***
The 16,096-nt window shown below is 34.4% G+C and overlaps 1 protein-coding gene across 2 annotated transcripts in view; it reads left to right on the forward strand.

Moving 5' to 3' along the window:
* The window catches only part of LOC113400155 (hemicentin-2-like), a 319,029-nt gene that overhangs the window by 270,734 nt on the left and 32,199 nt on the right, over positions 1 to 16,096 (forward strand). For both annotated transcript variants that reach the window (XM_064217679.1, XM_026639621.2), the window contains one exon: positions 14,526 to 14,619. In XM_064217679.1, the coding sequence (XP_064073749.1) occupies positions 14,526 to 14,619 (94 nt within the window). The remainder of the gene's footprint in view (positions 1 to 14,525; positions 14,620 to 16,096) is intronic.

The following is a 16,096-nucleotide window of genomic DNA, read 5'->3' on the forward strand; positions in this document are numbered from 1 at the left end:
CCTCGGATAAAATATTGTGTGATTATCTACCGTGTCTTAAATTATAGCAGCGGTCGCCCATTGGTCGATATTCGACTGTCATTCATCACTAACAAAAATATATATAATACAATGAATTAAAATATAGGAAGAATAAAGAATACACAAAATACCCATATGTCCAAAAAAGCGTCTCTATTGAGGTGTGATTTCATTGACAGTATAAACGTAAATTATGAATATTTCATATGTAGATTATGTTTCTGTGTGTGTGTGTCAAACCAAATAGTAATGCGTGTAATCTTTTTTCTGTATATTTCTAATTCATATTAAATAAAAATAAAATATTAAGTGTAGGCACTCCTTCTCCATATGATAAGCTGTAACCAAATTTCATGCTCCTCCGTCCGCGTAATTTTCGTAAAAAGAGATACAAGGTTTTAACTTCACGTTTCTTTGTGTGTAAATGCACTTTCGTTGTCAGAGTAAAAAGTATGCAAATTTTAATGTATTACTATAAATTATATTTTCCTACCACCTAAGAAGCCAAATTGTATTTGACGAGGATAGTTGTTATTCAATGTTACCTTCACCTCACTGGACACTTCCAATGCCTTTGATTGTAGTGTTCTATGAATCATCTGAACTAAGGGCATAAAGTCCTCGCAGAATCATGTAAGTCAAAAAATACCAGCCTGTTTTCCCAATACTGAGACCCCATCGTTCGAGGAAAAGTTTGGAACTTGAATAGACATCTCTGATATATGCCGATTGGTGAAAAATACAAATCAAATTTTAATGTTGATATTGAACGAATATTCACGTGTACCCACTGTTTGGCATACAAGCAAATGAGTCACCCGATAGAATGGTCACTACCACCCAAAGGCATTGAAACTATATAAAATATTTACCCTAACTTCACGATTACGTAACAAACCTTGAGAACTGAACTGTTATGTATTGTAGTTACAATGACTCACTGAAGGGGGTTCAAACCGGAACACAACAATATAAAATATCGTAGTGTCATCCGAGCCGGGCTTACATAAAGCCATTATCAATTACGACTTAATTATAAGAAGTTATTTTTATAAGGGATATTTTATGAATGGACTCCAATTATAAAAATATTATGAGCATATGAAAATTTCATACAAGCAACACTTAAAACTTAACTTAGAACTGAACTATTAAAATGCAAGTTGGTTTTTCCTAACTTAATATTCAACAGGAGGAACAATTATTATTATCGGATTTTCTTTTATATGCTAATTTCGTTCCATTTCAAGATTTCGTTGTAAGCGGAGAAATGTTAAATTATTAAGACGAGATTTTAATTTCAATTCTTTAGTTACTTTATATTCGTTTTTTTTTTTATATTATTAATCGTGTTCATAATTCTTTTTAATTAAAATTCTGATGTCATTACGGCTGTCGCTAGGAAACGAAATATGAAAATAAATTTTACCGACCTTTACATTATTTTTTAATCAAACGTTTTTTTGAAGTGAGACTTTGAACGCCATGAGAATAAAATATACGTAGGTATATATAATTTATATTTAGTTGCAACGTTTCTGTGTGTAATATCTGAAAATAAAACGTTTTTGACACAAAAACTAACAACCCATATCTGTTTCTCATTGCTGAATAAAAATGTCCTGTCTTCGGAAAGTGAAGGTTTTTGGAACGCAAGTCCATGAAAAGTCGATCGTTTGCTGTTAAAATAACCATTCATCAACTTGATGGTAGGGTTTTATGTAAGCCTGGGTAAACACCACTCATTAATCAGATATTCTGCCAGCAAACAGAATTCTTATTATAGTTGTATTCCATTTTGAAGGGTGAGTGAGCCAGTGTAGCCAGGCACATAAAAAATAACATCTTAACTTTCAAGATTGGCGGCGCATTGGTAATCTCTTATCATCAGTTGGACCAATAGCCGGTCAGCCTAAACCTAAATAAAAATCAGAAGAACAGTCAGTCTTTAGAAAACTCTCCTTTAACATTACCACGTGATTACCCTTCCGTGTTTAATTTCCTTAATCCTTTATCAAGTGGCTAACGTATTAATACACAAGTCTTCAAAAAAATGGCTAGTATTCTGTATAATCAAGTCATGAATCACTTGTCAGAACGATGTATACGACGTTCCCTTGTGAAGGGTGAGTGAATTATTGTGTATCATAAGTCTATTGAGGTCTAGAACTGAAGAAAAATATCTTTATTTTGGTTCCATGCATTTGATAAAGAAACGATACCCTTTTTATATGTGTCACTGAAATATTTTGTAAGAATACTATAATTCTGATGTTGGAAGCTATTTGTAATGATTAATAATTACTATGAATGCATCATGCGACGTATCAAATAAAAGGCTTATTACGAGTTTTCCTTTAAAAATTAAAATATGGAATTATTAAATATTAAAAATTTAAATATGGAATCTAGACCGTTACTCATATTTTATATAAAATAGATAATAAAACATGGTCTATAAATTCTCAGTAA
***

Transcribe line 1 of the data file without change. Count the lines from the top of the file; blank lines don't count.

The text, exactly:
The 16,096-nt window shown below is 34.4% G+C and overlaps 1 protein-coding gene across 2 annotated transcripts in view; it reads left to right on the forward strand.